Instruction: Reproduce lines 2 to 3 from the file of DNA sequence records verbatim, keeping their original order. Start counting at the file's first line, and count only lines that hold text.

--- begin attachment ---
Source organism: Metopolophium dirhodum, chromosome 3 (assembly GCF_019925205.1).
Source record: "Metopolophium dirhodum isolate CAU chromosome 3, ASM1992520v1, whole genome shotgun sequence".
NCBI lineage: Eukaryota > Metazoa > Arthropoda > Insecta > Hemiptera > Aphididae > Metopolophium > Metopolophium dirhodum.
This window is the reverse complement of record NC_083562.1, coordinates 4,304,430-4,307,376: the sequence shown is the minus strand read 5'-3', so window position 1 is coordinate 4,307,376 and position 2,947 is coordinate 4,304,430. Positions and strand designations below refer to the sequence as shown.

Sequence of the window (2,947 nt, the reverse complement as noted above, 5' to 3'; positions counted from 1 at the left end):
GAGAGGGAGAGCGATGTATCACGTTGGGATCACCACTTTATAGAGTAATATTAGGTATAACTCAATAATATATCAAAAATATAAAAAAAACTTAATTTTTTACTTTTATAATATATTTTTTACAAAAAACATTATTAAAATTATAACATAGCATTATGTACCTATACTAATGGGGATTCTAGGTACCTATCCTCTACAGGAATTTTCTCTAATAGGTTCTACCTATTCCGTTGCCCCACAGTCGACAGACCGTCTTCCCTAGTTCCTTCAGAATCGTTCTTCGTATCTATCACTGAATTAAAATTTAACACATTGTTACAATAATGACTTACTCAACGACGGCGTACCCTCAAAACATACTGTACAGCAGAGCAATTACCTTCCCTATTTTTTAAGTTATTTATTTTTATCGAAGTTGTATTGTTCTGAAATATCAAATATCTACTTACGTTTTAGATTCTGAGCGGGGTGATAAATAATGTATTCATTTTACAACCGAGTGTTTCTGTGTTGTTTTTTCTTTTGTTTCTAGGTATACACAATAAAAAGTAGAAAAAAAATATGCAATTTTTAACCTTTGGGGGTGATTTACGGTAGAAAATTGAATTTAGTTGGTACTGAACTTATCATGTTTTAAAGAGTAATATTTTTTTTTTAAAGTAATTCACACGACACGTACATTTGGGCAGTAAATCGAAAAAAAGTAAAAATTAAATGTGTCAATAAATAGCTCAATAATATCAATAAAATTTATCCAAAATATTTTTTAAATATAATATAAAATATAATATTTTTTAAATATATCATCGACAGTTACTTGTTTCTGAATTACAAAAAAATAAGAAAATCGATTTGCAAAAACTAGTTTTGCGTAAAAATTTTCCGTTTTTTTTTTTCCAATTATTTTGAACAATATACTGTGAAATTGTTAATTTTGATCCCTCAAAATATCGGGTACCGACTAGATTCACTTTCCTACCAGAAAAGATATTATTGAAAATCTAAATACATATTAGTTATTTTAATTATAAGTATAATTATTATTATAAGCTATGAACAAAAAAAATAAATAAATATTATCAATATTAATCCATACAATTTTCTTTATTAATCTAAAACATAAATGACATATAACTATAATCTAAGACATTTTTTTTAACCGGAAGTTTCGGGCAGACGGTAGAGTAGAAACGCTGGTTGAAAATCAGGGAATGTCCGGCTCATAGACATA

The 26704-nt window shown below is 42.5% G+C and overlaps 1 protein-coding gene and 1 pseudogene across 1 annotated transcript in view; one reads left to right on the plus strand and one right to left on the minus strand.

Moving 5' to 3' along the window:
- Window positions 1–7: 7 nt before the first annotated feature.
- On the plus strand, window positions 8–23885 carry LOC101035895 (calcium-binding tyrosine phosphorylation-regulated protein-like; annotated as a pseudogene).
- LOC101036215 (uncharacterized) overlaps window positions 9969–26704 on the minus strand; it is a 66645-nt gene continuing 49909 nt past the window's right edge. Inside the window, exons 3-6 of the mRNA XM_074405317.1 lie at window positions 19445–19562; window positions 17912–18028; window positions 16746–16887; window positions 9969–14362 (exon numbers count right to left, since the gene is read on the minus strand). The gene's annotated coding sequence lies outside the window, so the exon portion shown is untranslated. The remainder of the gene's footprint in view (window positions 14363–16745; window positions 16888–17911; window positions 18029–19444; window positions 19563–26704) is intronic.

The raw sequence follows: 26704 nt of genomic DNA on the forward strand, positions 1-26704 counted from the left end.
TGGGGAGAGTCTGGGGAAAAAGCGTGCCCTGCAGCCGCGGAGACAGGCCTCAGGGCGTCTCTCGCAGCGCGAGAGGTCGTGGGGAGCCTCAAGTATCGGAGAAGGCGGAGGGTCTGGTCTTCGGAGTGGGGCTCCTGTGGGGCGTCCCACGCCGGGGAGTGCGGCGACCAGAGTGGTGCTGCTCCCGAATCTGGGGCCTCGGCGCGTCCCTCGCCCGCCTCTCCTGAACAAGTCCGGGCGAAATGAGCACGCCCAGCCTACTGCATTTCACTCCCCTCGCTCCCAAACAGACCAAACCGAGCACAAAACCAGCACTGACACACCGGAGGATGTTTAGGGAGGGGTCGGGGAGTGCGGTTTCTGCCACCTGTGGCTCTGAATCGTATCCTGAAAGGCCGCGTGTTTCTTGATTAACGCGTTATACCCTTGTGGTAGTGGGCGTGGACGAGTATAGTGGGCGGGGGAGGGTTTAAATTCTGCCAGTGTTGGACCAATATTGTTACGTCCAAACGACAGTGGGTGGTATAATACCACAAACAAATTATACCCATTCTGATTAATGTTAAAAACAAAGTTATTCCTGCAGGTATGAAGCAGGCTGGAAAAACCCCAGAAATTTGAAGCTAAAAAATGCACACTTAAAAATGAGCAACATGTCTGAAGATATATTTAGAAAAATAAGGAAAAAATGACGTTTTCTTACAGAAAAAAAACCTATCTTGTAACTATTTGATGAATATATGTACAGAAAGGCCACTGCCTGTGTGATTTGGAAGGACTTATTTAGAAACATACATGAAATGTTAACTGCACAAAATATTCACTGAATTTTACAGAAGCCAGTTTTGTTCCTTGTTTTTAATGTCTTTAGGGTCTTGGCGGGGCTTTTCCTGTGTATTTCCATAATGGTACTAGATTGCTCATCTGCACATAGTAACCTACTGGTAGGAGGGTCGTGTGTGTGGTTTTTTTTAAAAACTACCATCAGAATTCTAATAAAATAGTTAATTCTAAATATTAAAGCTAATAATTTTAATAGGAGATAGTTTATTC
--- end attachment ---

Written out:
Source record: "Metopolophium dirhodum isolate CAU chromosome 3, ASM1992520v1, whole genome shotgun sequence".
NCBI lineage: Eukaryota > Metazoa > Arthropoda > Insecta > Hemiptera > Aphididae > Metopolophium > Metopolophium dirhodum.